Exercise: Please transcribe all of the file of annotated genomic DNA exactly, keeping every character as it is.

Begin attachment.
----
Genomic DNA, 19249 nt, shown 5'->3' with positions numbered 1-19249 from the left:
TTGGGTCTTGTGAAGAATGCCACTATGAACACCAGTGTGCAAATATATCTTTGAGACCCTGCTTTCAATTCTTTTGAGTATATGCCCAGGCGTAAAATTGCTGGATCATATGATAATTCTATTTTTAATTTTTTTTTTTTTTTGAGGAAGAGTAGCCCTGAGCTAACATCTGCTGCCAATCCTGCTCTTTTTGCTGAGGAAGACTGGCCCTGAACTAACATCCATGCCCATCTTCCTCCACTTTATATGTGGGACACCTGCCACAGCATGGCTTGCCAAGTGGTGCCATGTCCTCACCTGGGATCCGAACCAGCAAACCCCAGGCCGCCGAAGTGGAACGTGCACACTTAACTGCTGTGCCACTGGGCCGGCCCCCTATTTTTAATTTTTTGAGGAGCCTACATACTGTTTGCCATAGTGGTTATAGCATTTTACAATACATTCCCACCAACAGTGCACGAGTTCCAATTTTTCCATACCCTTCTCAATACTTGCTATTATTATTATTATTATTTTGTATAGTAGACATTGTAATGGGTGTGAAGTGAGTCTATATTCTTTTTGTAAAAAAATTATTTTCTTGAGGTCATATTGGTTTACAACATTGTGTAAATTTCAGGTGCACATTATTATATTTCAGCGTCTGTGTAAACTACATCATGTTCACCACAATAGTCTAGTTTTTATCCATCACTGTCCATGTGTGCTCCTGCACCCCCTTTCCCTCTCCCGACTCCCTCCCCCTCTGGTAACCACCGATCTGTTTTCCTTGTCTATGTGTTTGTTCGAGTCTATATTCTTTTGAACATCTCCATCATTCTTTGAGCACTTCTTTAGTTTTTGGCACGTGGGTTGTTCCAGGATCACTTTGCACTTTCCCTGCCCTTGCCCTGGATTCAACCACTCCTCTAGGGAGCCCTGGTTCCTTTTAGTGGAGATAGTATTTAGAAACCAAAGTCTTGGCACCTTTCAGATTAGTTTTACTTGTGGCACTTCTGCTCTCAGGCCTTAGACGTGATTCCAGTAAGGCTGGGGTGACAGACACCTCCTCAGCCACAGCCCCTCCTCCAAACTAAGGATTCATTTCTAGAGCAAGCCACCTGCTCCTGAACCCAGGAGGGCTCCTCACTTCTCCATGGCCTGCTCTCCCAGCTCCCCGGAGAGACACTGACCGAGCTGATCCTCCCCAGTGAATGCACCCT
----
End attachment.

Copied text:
Genomic DNA, 19249 nt, shown 5'->3' with positions numbered 1-19249 from the left:
TTGGGTCTTGTGAAGAATGCCACTATGAACACCAGTGTGCAAATATATCTTTGAGACCCTGCTTTCAATTCTTTTGAGTATATGCCCAGGCGTAAAATTGCTGGATCATATGATAATTCTATTTTTAATTTTTTTTTTTTTTTGAGGAAGAGTAGCCCTGAGCTAACATCTGCTGCCAATCCTGCTCTTTTTGCTGAGGAAGACTGGCCCTGAACTAACATCCATGCCCATCTTCCTCCACTTTATATGTGGGACACCTGCCACAGCATGGCTTGCCAAGTGGTGCCATGTCCTCACCTGGGATCCGAACCAGCAAACCCCAGGCCGCCGAAGTGGAACGTGCACACTTAACTGCTGTGCCACTGGGCCGGCCCCCTATTTTTAATTTTTTGAGGAGCCTACATACTGTTTGCCATAGTGGTTATAGCATTTTACAATACATTCCCACCAACAGTGCACGAGTTCCAATTTTTCCATACCCTTCTCAATACTTGCTATTATTATTATTATTATTTTGTATAGTAGACATTGTAATGGGTGTGAAGTGAGTCTATATTCTTTTTGTAAAAAAATTATTTTCTTGAGGTCATATTGGTTTACAACATTGTGTAAATTTCAGGTGCACATTATTATATTTCAGCGTCTGTGTAAACTACATCATGTTCACCACAATAGTCTAGTTTTTATCCATCACTGTCCATGTGTGCTCCTGCACCCCCTTTCCCTCTCCCGACTCCCTCCCCCTCTGGTAACCACCGATCTGTTTTCCTTGTCTATGTGTTTGTTCGAGTCTATATTCTTTTGAACATCTCCATCATTCTTTGAGCACTTCTTTAGTTTTTGGCACGTGGGTTGTTCCAGGATCACTTTGCACTTTCCCTGCCCTTGCCCTGGATTCAACCACTCCTCTAGGGAGCCCTGGTTCCTTTTAGTGGAGATAGTATTTAGAAACCAAAGTCTTGGCACCTTTCAGATTAGTTTTACTTGTGGCACTTCTGCTCTCAGGCCTTAGACGTGATTCCAGTAAGGCTGGGGTGACAGACACCTCCTCAGCCACAGCCCCTCCTCCAAACTAAGGATTCATTTCTAGAGCAAGCCACCTGCTCCTGAACCCAGGAGGGCTCCTCACTTCTCCATGGCCTGCTCTCCCAGCTCCCCGGAGAGACACTGACCGAGCTGATCCTCCCCAGTGAATGCACCCT